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Editorial: False hopes of FAA noise legislation

Two congressional bills have little chance of changing new airplane flight patterns

A group of 14 House Democrats and one Republican introduced legislation in Congress last week that would require the Federal Aviation Administration to involve local communities as it implements a new flight-navigation system called NextGen.

It is the second of two bills that, while well-intentioned, seem more designed to appease constituents than actually solve the problem with aircraft noise that is plaguing many metropolitan areas around the country, including the Peninsula.

The independent GovTrack.us gives both bills a 2 percent chance of being enacted.

The "FAA Community Accountability Act," a five-page bill that would require greater consultation with local residents before new approach and take-off routes and protocols are established, was introduced by Rep. Ruben Gallego (D-Phoenix). It would require the appointment of nine regional FAA "community ombudsmen" to serve as advocates for and liaisons to communities affected by FAA flight-routing changes. It would also require more public notice of changes and opportunities for public comment.

Most relevant for our area, it would require the FAA to reconsider flight path changes already made if the ombudsman or an airport notified it that the flight routes were "resulting in a significant adverse impact on the human environment in the vicinity of the airport." The FAA would then be required to make a public report assessing those impacts and describing changes to be made or the justification for not making any changes.

Another bill, introduced in July by New York Rep. Grace Meng (D-Queens), does even less. The "Quiet Communities Act of 2015" (H.R. 3384) would re-establish a Noise Abatement Office within the Environmental Protection Agency with a broad mission to promote the development of effective state and local noise control programs, conduct noise research, develop educational materials on the effects of noise and to carry out a study of "airport noise" and the effectiveness of noise-abatement programs at airports around the country. The seven-page bill would appropriate $21 million to establish the new office, which was shut down during the Reagan Administration.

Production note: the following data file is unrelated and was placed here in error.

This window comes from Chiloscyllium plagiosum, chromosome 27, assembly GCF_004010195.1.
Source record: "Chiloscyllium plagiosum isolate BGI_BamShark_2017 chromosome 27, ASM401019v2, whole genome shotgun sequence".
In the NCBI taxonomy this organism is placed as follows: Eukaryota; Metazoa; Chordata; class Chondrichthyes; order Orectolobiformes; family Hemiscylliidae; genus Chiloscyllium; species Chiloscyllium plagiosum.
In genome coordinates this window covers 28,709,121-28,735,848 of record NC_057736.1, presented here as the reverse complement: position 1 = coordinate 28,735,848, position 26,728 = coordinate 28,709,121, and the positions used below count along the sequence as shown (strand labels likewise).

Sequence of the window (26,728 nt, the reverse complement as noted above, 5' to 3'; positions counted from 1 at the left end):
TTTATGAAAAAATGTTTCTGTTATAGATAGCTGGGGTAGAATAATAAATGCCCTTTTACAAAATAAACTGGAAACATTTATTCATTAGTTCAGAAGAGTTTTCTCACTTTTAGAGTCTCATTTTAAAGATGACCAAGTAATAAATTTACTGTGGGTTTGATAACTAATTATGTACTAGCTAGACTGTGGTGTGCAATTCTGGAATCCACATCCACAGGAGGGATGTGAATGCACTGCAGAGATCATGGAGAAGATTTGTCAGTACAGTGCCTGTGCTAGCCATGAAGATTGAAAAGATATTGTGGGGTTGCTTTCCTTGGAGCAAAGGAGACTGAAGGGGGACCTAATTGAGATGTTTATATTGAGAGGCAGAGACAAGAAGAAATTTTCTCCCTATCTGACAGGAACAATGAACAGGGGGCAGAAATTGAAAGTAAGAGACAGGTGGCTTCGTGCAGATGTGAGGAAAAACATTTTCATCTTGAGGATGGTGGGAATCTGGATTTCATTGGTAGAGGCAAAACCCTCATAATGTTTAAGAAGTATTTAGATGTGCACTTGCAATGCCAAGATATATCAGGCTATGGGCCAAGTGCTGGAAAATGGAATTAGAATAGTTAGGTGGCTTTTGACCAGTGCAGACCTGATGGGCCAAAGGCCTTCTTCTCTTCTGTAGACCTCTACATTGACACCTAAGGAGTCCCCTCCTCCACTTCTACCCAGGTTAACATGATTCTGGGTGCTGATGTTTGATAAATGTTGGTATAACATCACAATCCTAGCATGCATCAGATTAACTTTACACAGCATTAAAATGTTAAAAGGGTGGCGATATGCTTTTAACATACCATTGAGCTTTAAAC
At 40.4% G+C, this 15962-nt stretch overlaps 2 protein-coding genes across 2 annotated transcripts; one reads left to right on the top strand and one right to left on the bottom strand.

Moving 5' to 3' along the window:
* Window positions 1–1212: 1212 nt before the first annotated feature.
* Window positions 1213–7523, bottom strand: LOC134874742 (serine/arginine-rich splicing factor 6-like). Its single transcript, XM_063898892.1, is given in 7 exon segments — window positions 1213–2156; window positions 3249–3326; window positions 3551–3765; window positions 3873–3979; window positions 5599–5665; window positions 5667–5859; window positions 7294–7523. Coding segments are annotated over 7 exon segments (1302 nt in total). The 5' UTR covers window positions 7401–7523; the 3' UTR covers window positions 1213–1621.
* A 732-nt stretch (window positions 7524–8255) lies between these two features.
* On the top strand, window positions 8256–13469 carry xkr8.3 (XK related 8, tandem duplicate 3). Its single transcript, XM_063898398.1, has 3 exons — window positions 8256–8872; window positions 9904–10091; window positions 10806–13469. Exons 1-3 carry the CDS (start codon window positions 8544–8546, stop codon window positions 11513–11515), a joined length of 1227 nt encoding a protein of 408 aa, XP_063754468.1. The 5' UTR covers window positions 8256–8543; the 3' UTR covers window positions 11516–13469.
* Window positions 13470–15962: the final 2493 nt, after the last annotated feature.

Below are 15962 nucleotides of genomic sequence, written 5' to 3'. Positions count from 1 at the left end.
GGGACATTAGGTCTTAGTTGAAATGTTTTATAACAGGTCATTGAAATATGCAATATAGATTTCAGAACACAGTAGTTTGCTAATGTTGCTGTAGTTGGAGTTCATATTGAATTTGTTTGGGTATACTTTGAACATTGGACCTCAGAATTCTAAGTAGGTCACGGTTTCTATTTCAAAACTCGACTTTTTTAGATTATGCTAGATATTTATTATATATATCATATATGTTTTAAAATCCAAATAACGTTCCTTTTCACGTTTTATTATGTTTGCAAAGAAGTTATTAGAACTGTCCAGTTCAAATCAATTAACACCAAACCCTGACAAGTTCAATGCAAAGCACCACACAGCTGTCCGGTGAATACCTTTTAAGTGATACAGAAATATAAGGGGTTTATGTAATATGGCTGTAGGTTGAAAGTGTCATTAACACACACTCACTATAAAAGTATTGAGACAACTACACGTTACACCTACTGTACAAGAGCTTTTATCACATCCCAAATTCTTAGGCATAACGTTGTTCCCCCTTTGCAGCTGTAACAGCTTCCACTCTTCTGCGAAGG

In the remote chance that either of these bills moves forward in a Congress that is getting little done on any front these days, they seek to address the problems not by legislating clear mandates but by establishing additional processes for public input. That is not nearly enough.

As has been quite clear from the work being done by concerned residents on the Peninsula and elsewhere around the nation, getting heard is not the problem. An arrogant federal agency has simply ignored the input and protests, including those from our local members of Congress.

Rep. Anna Eshoo, who is one of 14 co-sponsors of Gallego's bill and recently joined Meng's bill, issued a press release last week that gave both the bills and Eshoo's role more import than they deserve. Under the headline "Eshoo unveils legislative package to reform FAA," her office quoted her as saying "The bills I've introduced require the FAA to plan with communities when implementing NextGen, and restore the EPA's Office of Noise Abatement and Control, which was defunded more than three decades ago."

Although we're happy to see Eshoo co-sponsoring these bills, they hardly constitute a "legislative package" of reforms deserving of being heralded by a press release. We hope her primary efforts are continuing to focus on discussions directly with Administration and FAA officials and in trying to persuade Republican committee chairs to hold oversight hearings on the NextGen program.

There are only two ways residents of the Peninsula and other areas around the country might obtain relief from the excessive noise that has resulted from the FAA's new flight routing system: carefully drafted detailed legislation that has broad bipartisan support (which neither of these bills have) or political pressure from congressional Democrats brought to bear on the White House and the FAA.

Eshoo has already registered the concerns of her constituents in letters and conversations with the FAA. But rather than unlikely-to-succeed legislative efforts, we hope she works with other members of Congress to step up political pressure during the final year of the Obama administration.

Eshoo's constituents have come up with some sensible solutions of increasing the altitude at which planes cross over populated areas before reaching the bay and distributing the arrival flight paths over a larger area so the impact is shared more equally among communities.

The slow, virtually moribund legislative process isn't the answer. Hard ball politics is.

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Comments

10 people like this
Posted by No leadership here
a resident of Midtown
on Nov 13, 2015 at 8:56 am

Thank you for analyzing this proposal By Anna Eshoo. II sincerely hope that she does what you are suggesting in this editorial. The bill she has signed onto does not look like it will go anywhere. It seems that city leaders and city attorney need to start the legal process For our rights to a livable quality of life.


3 people like this
Posted by Open question
a resident of Another Palo Alto neighborhood
on Nov 13, 2015 at 8:57 am

Editor,